No good can come from going in the sea. Even just dipping your toes runs the risk of crabs and other weird creatures rubbing up against your feet, but the further you get in the worse it gets. Sharks, jellyfish, the Kraken — it’s bleak in there.
Under the Waves is set almost entirely underwater, and while it’s not a horror game, it is deeply unsettling at times. The ocean makes an excellent setting thanks to its inherent vastness, and how wildly alien it is for us land-dwellers. There’s an incredible atmosphere to this game, a sort of constant sense of impending doom coupled with occasional, odd moments of beauty.
The story revolves around Stan, who goes on a one-man mission deep underwater at the behest of an almost-certainly terrible corporation. He’s glad of the opportunity because his personal life is in turmoil, and the ocean floor seems like a good place for him to get away from it all. Over the course of his time there, we find out more about him, why he’s there, and what it is that’s eating away at him.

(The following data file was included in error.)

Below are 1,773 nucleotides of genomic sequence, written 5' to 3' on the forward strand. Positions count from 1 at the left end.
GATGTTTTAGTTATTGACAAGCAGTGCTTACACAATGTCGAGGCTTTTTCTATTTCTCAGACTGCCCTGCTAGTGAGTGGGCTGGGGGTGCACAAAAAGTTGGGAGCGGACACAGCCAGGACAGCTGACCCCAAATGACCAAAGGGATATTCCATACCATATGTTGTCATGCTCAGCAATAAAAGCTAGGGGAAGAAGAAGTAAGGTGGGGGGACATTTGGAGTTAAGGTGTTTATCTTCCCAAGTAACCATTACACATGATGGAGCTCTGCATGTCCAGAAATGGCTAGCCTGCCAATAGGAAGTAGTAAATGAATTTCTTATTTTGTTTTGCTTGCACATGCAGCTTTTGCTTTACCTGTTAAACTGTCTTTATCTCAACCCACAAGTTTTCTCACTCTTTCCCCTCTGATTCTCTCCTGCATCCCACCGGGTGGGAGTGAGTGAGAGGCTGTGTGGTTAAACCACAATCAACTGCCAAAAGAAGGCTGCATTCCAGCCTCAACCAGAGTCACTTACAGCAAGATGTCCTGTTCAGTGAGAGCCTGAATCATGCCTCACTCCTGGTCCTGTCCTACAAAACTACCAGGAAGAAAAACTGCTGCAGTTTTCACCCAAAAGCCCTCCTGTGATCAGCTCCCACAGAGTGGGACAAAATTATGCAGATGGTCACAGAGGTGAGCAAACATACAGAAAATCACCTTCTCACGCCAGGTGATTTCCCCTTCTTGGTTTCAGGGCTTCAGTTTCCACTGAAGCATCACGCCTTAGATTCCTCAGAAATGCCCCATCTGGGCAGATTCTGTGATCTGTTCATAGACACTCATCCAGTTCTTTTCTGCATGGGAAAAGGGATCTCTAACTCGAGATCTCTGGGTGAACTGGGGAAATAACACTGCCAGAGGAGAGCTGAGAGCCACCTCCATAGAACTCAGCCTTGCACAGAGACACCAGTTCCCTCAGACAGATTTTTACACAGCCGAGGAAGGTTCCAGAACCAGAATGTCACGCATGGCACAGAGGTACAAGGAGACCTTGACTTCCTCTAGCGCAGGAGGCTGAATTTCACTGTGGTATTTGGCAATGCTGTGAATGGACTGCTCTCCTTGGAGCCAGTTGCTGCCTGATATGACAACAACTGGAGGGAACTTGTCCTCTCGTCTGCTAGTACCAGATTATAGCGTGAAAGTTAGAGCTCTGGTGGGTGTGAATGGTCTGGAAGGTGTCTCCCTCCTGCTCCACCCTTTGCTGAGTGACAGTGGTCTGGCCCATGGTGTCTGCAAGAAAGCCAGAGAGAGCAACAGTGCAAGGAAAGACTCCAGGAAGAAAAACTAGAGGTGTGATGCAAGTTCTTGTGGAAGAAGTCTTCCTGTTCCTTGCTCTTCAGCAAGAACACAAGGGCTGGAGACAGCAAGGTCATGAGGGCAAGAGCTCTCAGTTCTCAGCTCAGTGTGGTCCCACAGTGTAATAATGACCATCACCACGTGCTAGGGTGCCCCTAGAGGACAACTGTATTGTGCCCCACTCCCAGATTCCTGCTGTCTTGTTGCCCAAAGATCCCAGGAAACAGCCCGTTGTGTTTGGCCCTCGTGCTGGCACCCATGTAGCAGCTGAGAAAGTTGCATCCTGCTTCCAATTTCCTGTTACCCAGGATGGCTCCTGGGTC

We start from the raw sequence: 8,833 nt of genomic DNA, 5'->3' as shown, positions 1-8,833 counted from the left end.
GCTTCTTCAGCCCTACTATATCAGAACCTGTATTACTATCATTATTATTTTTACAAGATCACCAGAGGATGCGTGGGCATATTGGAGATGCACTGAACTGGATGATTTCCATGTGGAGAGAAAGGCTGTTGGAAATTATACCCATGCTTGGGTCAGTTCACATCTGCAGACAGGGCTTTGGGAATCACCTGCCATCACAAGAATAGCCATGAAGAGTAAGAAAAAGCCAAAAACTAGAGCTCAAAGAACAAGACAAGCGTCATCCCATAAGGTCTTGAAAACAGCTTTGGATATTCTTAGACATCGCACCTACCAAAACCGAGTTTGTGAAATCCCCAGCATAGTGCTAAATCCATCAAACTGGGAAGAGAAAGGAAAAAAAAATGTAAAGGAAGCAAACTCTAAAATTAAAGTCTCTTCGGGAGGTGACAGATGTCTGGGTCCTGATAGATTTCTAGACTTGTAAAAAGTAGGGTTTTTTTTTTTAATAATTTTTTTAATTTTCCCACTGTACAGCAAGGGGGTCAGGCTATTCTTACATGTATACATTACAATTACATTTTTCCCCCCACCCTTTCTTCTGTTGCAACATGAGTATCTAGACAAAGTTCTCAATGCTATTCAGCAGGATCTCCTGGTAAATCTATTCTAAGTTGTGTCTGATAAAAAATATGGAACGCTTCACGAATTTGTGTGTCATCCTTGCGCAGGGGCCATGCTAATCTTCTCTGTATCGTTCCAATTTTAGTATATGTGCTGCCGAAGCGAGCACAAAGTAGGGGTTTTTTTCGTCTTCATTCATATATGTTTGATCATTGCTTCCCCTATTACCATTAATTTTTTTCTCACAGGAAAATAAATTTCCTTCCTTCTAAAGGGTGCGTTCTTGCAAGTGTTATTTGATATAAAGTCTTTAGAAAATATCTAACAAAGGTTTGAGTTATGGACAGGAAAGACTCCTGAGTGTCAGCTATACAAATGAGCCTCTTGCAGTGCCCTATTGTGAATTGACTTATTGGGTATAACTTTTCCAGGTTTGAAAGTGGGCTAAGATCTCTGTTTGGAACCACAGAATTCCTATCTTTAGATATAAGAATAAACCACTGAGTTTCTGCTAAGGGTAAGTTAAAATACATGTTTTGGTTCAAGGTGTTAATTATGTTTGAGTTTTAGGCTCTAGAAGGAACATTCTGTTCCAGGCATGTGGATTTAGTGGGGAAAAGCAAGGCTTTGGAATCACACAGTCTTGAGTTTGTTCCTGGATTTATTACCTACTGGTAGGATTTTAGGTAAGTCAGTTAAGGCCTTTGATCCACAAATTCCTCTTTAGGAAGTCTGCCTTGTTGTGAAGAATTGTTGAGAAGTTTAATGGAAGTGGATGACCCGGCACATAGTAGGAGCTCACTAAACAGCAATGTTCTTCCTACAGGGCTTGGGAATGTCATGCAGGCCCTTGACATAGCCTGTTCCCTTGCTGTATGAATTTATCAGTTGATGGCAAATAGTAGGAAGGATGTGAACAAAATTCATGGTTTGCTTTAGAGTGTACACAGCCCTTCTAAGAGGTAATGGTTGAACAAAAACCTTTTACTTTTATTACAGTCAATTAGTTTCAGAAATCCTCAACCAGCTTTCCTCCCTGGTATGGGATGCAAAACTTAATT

Even though Stan is in frequent conversation with a colleague on the surface, this is a tremendously lonely game. There’s a lot of swimming in dark areas, keeping an eye on the comically inadequate oxygen tank to make sure we don’t drown, occasionally eyeing a fish or a seal or something more sinister, and then heading back to home base to sit, alone, looking depressed.
Under the Waves falters frequently on the technical side, and even though you can complete it in less than 10 hours, we came across numerous ugly glitches. One time our quest markers disappeared, so we couldn’t finish a quest and had to restart. Another time we got an error message every time the game auto-saved, and we experienced numerous crashes, too.
But the soundtrack is excellent and perfectly complements your lonely swimming, the atmosphere is thick, and the occasionally wondrous moments are suitably awesome, in the literal sense. While you spend most of your time swimming alone in the grim dark of the sea, the moments where you find a sunken wreck or a friendly octopus act as a kind of catharsis, and always feel special.